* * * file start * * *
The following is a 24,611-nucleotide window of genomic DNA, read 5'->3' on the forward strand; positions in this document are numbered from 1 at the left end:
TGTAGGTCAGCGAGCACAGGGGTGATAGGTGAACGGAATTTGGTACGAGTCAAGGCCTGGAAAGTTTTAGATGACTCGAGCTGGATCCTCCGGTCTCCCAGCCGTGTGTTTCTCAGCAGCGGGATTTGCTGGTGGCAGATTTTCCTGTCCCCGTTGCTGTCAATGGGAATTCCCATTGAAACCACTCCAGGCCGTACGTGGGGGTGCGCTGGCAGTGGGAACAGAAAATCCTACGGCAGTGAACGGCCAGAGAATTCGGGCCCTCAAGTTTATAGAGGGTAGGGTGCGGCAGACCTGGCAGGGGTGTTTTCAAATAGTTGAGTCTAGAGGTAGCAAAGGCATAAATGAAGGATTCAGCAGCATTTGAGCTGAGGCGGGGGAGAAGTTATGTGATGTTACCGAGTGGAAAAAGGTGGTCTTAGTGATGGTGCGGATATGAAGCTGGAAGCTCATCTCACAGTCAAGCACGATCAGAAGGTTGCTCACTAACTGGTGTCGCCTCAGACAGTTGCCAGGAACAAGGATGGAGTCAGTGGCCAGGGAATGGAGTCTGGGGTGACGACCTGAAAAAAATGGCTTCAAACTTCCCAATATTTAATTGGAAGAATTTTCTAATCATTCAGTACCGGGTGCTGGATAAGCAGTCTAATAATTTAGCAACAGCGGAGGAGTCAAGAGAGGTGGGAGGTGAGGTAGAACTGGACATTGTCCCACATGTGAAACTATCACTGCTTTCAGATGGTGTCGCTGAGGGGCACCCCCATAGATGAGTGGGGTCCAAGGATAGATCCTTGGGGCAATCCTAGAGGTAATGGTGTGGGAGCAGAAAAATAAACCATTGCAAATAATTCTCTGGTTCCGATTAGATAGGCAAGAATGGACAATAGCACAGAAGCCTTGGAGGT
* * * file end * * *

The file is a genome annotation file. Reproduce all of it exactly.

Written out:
The following is a 24,611-nucleotide window of genomic DNA, read 5'->3' on the forward strand; positions in this document are numbered from 1 at the left end:
TGTAGGTCAGCGAGCACAGGGGTGATAGGTGAACGGAATTTGGTACGAGTCAAGGCCTGGAAAGTTTTAGATGACTCGAGCTGGATCCTCCGGTCTCCCAGCCGTGTGTTTCTCAGCAGCGGGATTTGCTGGTGGCAGATTTTCCTGTCCCCGTTGCTGTCAATGGGAATTCCCATTGAAACCACTCCAGGCCGTACGTGGGGGTGCGCTGGCAGTGGGAACAGAAAATCCTACGGCAGTGAACGGCCAGAGAATTCGGGCCCTCAAGTTTATAGAGGGTAGGGTGCGGCAGACCTGGCAGGGGTGTTTTCAAATAGTTGAGTCTAGAGGTAGCAAAGGCATAAATGAAGGATTCAGCAGCATTTGAGCTGAGGCGGGGGAGAAGTTATGTGATGTTACCGAGTGGAAAAAGGTGGTCTTAGTGATGGTGCGGATATGAAGCTGGAAGCTCATCTCACAGTCAAGCACGATCAGAAGGTTGCTCACTAACTGGTGTCGCCTCAGACAGTTGCCAGGAACAAGGATGGAGTCAGTGGCCAGGGAATGGAGTCTGGGGTGACGACCTGAAAAAAATGGCTTCAAACTTCCCAATATTTAATTGGAAGAATTTTCTAATCATTCAGTACCGGGTGCTGGATAAGCAGTCTAATAATTTAGCAACAGCGGAGGAGTCAAGAGAGGTGGGAGGTGAGGTAGAACTGGACATTGTCCCACATGTGAAACTATCACTGCTTTCAGATGGTGTCGCTGAGGGGCACCCCCATAGATGAGTGGGGTCCAAGGATAGATCCTTGGGGCAATCCTAGAGGTAATGGTGTGGGAGCAGAAAAATAAACCATTGCAAATAATTCTCTGGTTCCGATTAGATAGGCAAGAATGGACAATAGCACAGAAGCCTTGGAGGT